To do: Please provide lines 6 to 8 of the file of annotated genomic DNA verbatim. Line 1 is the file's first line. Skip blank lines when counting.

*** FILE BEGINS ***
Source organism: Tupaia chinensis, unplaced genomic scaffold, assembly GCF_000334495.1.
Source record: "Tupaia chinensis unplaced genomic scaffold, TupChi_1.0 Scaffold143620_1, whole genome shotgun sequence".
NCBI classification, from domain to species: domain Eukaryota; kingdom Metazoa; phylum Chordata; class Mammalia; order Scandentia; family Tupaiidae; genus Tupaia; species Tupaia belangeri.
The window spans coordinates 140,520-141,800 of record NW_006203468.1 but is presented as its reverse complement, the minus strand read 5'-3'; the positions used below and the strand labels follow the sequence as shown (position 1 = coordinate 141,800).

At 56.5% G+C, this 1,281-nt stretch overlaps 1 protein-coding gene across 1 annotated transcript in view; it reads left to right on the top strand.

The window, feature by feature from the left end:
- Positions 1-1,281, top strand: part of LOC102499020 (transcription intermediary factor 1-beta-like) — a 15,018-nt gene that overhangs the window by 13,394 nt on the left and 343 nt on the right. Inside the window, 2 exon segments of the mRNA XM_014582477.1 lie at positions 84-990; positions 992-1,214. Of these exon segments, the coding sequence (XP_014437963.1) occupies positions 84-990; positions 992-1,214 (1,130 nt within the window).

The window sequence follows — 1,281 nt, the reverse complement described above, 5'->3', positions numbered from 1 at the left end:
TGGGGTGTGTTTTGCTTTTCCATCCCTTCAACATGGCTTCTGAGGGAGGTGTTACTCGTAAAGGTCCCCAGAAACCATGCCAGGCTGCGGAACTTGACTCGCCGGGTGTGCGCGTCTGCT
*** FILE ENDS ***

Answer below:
The window, feature by feature from the left end:
- Positions 1-1,281, top strand: part of LOC102499020 (transcription intermediary factor 1-beta-like) — a 15,018-nt gene that overhangs the window by 13,394 nt on the left and 343 nt on the right. Inside the window, 2 exon segments of the mRNA XM_014582477.1 lie at positions 84-990; positions 992-1,214. Of these exon segments, the coding sequence (XP_014437963.1) occupies positions 84-990; positions 992-1,214 (1,130 nt within the window).

The window sequence follows — 1,281 nt, the reverse complement described above, 5'->3', positions numbered from 1 at the left end: